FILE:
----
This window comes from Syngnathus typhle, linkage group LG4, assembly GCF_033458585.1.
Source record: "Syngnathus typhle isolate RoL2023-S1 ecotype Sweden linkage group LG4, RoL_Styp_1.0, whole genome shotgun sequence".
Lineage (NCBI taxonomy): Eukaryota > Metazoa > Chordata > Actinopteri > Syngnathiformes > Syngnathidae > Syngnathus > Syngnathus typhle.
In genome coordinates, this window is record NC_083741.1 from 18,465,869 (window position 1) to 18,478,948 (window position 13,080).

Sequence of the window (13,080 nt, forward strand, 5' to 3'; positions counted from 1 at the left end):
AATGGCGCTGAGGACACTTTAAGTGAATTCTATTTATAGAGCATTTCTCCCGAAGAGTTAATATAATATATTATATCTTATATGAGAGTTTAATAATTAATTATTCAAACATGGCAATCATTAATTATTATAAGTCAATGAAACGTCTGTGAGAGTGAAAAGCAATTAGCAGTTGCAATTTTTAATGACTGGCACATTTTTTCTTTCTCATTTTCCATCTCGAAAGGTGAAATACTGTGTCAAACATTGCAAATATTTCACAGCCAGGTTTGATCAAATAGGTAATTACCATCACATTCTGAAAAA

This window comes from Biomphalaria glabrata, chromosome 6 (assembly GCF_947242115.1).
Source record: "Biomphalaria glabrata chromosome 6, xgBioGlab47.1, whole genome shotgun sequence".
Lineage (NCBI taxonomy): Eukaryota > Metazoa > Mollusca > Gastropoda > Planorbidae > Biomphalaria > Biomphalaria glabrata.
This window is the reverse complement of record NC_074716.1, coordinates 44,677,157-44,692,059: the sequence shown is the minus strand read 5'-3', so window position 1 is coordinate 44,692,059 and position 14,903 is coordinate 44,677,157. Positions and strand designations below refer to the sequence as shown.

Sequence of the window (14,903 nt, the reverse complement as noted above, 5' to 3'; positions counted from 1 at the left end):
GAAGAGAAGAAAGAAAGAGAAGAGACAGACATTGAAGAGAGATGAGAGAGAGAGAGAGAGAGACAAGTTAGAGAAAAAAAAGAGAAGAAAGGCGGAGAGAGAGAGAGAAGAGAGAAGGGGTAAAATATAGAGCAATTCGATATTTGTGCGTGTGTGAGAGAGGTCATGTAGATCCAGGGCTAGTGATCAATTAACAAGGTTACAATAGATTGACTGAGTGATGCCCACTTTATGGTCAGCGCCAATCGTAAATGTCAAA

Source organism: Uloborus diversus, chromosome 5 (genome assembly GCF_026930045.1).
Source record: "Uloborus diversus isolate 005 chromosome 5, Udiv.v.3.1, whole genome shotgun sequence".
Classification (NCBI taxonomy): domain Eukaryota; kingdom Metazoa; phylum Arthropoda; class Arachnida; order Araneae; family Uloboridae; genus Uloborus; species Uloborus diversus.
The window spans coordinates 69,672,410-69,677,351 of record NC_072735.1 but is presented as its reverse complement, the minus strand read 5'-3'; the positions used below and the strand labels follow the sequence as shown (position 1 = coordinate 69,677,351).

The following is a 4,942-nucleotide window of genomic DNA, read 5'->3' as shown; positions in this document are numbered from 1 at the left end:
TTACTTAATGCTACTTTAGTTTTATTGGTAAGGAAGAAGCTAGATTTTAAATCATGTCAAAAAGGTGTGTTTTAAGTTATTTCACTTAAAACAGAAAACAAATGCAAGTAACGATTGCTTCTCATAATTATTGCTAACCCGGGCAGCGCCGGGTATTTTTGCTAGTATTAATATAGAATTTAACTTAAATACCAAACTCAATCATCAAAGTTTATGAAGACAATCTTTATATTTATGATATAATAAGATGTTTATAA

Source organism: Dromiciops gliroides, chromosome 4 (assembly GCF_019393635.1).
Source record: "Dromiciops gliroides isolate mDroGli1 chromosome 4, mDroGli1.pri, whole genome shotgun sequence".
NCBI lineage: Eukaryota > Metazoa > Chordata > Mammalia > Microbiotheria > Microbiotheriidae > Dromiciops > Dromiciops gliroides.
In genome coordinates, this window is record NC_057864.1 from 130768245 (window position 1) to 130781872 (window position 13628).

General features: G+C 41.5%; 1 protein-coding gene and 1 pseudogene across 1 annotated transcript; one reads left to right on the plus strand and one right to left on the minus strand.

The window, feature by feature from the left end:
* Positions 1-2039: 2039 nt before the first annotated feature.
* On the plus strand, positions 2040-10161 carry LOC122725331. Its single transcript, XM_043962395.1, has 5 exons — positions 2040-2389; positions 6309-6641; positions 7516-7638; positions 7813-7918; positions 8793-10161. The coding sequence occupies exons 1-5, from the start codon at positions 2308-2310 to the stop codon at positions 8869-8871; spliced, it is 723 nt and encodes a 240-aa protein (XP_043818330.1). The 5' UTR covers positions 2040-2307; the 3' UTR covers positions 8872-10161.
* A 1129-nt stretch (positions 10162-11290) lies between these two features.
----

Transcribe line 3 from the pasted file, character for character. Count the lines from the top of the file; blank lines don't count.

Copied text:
Lineage (NCBI taxonomy): Eukaryota > Metazoa > Chordata > Actinopteri > Syngnathiformes > Syngnathidae > Syngnathus > Syngnathus typhle.